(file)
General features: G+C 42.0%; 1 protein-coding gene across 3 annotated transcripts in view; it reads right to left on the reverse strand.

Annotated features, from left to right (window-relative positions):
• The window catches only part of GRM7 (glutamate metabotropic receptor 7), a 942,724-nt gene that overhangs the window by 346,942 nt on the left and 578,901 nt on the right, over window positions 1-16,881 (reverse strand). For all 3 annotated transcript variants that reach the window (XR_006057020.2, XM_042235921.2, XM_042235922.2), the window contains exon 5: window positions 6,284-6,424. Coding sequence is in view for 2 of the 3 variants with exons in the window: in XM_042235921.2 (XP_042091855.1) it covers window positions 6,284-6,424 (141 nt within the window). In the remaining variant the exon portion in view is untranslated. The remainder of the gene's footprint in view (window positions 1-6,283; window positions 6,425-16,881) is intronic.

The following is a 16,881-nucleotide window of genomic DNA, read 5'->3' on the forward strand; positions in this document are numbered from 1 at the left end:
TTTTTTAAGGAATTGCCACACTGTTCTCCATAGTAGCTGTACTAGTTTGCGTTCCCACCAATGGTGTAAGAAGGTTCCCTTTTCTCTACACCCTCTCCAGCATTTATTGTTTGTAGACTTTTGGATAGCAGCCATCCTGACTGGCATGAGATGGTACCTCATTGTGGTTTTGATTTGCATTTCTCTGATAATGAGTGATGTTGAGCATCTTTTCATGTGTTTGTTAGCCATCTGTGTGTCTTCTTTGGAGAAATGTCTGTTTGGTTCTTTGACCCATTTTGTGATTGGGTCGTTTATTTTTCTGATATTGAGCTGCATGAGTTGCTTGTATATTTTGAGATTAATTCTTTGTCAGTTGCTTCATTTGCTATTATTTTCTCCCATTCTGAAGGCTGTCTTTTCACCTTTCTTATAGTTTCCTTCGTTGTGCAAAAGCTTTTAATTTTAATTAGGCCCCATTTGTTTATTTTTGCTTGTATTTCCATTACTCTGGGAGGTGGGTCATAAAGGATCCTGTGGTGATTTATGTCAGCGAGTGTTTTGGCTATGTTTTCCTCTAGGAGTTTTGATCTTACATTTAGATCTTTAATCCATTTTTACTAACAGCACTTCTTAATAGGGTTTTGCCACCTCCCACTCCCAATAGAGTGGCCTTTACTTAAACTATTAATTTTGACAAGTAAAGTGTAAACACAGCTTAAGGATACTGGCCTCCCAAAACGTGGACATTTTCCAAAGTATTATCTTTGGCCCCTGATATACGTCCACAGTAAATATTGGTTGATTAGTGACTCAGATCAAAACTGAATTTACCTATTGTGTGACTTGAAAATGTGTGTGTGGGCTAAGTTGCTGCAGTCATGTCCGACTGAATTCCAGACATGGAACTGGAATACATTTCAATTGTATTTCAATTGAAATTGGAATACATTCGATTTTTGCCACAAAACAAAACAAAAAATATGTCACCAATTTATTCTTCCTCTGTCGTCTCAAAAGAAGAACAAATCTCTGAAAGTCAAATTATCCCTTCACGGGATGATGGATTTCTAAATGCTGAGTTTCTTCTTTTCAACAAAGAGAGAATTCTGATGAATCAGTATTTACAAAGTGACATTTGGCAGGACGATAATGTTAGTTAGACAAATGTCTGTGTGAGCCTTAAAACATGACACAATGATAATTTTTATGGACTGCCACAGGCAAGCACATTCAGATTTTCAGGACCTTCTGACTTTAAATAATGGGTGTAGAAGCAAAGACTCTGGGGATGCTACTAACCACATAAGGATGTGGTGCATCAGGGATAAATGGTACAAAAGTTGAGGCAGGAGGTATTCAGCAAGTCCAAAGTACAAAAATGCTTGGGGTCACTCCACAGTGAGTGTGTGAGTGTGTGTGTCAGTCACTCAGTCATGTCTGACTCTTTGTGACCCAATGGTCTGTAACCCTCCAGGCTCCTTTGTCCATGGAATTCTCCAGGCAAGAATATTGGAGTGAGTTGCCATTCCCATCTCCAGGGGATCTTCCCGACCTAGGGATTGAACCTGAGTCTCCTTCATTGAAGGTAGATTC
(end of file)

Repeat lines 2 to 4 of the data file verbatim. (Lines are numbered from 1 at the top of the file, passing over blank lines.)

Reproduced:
Annotated features, from left to right (window-relative positions):
• The window catches only part of GRM7 (glutamate metabotropic receptor 7), a 942,724-nt gene that overhangs the window by 346,942 nt on the left and 578,901 nt on the right, over window positions 1-16,881 (reverse strand). For all 3 annotated transcript variants that reach the window (XR_006057020.2, XM_042235921.2, XM_042235922.2), the window contains exon 5: window positions 6,284-6,424. Coding sequence is in view for 2 of the 3 variants with exons in the window: in XM_042235921.2 (XP_042091855.1) it covers window positions 6,284-6,424 (141 nt within the window). In the remaining variant the exon portion in view is untranslated. The remainder of the gene's footprint in view (window positions 1-6,283; window positions 6,425-16,881) is intronic.

The following is a 16,881-nucleotide window of genomic DNA, read 5'->3' on the forward strand; positions in this document are numbered from 1 at the left end: